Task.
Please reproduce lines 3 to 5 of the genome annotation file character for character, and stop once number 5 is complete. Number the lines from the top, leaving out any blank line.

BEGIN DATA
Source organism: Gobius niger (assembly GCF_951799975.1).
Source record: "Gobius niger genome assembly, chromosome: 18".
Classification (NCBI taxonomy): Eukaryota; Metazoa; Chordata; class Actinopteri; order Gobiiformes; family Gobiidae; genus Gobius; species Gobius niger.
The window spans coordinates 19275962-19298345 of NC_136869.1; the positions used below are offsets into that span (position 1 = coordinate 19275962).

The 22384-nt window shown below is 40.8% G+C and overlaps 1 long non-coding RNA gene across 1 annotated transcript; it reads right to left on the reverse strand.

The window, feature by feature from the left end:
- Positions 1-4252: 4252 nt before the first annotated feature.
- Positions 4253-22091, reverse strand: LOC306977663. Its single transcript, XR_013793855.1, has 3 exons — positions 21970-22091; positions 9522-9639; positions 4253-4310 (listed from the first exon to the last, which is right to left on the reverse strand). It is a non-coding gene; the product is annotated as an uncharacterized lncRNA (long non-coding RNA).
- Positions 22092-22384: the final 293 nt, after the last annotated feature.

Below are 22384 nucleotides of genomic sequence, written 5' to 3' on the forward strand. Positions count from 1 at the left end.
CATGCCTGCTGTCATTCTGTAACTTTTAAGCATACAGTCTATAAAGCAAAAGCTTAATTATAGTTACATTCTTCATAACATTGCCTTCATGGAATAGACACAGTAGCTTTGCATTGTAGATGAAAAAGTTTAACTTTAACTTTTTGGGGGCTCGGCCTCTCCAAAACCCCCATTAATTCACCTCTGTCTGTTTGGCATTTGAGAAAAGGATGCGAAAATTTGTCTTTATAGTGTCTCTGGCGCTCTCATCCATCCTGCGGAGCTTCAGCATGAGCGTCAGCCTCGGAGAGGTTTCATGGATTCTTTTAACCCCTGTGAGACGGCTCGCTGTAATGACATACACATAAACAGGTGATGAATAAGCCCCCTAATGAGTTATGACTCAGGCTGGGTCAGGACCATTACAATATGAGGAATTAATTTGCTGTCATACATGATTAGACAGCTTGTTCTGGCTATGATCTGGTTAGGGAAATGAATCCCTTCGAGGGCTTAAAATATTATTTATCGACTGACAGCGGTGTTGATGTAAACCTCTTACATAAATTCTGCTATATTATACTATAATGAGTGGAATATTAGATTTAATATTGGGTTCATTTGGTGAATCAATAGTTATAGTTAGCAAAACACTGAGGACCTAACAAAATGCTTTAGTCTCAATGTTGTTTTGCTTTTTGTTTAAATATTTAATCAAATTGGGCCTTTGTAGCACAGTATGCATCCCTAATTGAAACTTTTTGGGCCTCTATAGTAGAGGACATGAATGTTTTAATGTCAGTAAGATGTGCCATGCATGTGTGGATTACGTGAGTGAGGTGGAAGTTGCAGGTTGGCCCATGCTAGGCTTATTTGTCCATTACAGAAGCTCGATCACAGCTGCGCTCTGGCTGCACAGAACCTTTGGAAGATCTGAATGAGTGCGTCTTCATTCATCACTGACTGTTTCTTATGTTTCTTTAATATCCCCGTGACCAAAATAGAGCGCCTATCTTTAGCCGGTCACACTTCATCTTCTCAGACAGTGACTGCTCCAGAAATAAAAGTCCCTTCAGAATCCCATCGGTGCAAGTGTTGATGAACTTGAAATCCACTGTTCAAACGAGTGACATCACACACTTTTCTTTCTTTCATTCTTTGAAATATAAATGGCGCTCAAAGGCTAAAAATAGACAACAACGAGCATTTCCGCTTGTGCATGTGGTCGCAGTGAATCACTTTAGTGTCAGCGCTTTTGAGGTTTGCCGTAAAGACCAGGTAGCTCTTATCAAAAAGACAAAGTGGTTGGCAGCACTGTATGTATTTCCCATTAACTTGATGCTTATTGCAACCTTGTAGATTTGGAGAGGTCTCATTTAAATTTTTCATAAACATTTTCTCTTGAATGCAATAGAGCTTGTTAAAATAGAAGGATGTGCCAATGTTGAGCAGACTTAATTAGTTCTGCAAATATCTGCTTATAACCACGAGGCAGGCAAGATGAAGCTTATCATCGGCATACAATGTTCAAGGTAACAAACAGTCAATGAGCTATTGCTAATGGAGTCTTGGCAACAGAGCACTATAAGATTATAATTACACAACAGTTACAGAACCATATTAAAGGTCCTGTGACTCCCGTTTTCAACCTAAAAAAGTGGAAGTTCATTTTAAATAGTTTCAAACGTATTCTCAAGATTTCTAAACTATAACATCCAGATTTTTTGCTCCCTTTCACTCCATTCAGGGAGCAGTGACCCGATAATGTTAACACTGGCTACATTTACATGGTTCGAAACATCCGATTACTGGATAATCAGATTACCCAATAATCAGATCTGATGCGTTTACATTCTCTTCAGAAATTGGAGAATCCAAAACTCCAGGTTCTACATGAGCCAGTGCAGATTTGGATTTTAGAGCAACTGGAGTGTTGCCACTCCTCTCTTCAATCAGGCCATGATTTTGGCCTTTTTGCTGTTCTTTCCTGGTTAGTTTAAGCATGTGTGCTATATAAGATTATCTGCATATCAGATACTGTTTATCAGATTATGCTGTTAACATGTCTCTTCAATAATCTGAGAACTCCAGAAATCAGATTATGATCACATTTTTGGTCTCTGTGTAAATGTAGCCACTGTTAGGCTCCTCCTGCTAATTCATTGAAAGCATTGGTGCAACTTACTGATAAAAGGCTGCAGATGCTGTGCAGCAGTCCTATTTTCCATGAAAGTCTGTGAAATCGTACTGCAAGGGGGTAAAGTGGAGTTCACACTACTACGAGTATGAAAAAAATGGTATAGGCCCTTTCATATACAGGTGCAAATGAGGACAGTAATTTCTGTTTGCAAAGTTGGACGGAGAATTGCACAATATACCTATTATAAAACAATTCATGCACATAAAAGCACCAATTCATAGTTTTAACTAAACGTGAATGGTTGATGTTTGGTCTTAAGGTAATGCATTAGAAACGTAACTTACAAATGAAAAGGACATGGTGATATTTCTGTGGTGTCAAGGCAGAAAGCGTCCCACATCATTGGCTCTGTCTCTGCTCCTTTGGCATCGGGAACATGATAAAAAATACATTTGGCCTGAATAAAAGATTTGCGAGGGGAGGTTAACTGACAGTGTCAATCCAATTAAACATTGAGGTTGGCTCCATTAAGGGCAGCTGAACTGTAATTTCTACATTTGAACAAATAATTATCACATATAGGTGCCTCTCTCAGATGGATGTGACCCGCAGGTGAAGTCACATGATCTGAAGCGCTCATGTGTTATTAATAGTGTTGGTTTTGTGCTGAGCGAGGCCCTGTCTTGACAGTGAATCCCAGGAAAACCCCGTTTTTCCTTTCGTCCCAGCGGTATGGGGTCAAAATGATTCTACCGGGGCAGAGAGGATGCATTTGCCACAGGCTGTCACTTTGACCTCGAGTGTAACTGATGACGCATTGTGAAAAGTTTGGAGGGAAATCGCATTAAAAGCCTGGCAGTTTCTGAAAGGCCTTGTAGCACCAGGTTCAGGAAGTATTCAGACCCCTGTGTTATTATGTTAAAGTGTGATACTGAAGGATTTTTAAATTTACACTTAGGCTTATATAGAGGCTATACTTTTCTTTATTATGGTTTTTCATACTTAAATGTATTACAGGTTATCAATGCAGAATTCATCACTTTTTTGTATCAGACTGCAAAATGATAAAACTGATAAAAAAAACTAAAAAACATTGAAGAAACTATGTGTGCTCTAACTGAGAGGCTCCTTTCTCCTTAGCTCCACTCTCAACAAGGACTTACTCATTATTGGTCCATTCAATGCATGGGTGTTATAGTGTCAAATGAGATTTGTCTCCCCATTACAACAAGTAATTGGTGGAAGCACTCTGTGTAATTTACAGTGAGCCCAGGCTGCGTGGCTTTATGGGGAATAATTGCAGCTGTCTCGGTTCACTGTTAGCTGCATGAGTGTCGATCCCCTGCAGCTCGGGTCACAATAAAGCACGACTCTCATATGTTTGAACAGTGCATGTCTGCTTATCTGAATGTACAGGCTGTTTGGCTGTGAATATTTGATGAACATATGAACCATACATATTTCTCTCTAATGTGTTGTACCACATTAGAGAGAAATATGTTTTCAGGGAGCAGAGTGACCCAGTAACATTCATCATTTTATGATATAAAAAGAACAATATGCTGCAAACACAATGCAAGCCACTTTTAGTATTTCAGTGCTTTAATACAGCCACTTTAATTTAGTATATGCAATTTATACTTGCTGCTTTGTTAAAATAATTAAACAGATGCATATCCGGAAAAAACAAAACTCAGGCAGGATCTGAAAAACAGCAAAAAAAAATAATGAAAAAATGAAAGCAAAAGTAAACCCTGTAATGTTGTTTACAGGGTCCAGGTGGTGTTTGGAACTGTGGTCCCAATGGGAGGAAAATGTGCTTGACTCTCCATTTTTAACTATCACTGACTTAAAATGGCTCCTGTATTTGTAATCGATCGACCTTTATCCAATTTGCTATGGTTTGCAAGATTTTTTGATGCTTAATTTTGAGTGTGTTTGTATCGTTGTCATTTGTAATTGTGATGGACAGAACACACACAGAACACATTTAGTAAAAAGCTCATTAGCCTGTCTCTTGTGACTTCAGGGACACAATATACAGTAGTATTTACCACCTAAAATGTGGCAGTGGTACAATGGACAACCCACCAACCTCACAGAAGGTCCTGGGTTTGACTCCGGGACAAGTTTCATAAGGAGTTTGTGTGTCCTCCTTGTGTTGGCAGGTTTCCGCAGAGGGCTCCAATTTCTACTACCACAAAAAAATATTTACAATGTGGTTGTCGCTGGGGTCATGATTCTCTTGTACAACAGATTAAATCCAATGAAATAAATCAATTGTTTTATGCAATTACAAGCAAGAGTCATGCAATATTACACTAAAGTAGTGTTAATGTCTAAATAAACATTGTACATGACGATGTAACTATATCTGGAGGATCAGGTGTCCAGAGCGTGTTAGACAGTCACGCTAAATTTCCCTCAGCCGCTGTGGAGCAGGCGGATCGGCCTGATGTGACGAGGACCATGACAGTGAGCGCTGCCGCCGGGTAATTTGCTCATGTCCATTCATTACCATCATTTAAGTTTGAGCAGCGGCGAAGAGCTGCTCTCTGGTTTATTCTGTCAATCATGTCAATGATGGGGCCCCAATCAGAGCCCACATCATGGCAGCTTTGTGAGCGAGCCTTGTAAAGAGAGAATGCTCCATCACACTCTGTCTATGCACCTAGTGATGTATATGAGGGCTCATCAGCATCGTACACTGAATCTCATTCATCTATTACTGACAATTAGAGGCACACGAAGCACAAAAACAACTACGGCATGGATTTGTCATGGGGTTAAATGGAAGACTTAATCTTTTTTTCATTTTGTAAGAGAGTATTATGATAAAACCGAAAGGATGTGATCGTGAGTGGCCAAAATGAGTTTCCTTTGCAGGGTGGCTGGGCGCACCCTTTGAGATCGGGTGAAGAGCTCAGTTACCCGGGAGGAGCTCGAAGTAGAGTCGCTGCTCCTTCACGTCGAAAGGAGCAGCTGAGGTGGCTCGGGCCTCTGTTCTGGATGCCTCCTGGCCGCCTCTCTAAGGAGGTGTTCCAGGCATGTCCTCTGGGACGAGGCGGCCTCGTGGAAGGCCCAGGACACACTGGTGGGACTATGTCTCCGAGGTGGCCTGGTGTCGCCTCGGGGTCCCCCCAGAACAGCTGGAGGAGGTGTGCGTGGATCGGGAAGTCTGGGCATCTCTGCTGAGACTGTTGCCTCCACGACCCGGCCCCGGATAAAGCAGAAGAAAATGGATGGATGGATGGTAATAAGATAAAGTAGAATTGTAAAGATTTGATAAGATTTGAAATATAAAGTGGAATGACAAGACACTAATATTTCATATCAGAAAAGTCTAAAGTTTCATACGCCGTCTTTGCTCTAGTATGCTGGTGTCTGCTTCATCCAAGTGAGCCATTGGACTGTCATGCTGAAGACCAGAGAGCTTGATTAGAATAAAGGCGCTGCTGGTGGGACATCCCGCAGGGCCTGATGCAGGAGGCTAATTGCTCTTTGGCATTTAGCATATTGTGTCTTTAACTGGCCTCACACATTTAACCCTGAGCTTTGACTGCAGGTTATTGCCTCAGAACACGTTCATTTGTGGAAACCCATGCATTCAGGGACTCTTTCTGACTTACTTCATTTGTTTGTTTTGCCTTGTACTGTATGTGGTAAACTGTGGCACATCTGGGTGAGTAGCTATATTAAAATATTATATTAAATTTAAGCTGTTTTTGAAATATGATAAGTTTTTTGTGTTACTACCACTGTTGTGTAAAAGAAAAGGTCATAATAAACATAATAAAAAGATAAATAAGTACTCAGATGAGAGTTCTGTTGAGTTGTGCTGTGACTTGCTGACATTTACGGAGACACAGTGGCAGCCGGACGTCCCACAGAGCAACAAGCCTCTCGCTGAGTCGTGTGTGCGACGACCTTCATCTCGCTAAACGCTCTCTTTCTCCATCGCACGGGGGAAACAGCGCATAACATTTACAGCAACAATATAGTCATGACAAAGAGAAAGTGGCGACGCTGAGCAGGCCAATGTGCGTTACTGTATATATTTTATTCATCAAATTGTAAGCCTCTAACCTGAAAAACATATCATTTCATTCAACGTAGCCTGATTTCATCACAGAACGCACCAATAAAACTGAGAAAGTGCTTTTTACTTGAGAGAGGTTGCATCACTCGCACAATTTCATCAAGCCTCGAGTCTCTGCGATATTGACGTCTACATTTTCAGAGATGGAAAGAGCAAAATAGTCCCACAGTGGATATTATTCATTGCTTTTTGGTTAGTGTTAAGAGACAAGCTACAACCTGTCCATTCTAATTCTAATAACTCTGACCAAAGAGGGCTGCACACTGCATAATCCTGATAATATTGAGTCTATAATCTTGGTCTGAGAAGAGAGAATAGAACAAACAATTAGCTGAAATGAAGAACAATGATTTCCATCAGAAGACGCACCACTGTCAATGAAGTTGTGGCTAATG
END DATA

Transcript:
Classification (NCBI taxonomy): Eukaryota; Metazoa; Chordata; class Actinopteri; order Gobiiformes; family Gobiidae; genus Gobius; species Gobius niger.
The window spans coordinates 19275962-19298345 of NC_136869.1; the positions used below are offsets into that span (position 1 = coordinate 19275962).

The 22384-nt window shown below is 40.8% G+C and overlaps 1 long non-coding RNA gene across 1 annotated transcript; it reads right to left on the reverse strand.